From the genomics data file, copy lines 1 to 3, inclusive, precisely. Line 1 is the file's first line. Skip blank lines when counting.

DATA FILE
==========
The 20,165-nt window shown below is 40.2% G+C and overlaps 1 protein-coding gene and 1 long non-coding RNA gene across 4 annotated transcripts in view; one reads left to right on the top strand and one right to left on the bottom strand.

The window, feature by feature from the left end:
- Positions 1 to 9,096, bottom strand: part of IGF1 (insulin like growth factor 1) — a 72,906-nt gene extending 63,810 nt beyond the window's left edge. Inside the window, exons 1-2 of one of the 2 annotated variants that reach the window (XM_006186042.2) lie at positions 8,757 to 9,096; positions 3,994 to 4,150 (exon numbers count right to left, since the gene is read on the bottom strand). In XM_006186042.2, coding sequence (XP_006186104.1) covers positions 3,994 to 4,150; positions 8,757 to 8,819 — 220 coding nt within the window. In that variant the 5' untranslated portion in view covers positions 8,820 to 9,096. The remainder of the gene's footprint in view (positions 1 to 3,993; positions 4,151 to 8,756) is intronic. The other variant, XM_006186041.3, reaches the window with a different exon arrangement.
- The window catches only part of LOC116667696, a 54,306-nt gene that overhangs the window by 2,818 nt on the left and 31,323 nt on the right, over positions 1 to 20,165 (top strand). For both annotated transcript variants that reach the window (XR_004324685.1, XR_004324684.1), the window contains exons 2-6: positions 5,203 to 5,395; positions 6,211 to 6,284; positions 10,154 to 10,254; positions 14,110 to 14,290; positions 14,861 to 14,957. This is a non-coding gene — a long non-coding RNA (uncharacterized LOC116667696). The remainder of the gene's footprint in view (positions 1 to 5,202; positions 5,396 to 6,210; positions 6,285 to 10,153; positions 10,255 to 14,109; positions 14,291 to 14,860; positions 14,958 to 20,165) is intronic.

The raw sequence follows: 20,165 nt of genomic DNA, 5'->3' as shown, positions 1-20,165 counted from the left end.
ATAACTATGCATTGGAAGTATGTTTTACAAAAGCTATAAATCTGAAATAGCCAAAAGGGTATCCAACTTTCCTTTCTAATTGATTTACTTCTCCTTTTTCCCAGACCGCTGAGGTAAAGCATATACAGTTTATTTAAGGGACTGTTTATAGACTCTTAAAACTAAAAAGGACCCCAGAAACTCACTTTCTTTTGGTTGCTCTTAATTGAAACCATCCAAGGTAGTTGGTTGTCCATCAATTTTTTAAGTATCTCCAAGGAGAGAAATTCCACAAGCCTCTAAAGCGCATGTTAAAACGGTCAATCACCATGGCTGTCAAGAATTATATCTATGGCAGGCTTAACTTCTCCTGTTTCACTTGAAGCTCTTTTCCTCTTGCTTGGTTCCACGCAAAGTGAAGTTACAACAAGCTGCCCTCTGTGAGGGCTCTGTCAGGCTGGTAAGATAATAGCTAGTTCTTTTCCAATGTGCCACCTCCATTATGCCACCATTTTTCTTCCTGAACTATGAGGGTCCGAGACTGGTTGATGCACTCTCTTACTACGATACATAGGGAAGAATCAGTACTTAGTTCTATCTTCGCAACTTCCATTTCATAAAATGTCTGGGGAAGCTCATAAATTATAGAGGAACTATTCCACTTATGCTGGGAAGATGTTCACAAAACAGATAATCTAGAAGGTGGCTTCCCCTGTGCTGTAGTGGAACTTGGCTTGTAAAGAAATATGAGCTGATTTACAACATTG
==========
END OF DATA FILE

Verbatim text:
The 20,165-nt window shown below is 40.2% G+C and overlaps 1 protein-coding gene and 1 long non-coding RNA gene across 4 annotated transcripts in view; one reads left to right on the top strand and one right to left on the bottom strand.

The window, feature by feature from the left end:
- Positions 1 to 9,096, bottom strand: part of IGF1 (insulin like growth factor 1) — a 72,906-nt gene extending 63,810 nt beyond the window's left edge. Inside the window, exons 1-2 of one of the 2 annotated variants that reach the window (XM_006186042.2) lie at positions 8,757 to 9,096; positions 3,994 to 4,150 (exon numbers count right to left, since the gene is read on the bottom strand). In XM_006186042.2, coding sequence (XP_006186104.1) covers positions 3,994 to 4,150; positions 8,757 to 8,819 — 220 coding nt within the window. In that variant the 5' untranslated portion in view covers positions 8,820 to 9,096. The remainder of the gene's footprint in view (positions 1 to 3,993; positions 4,151 to 8,756) is intronic. The other variant, XM_006186041.3, reaches the window with a different exon arrangement.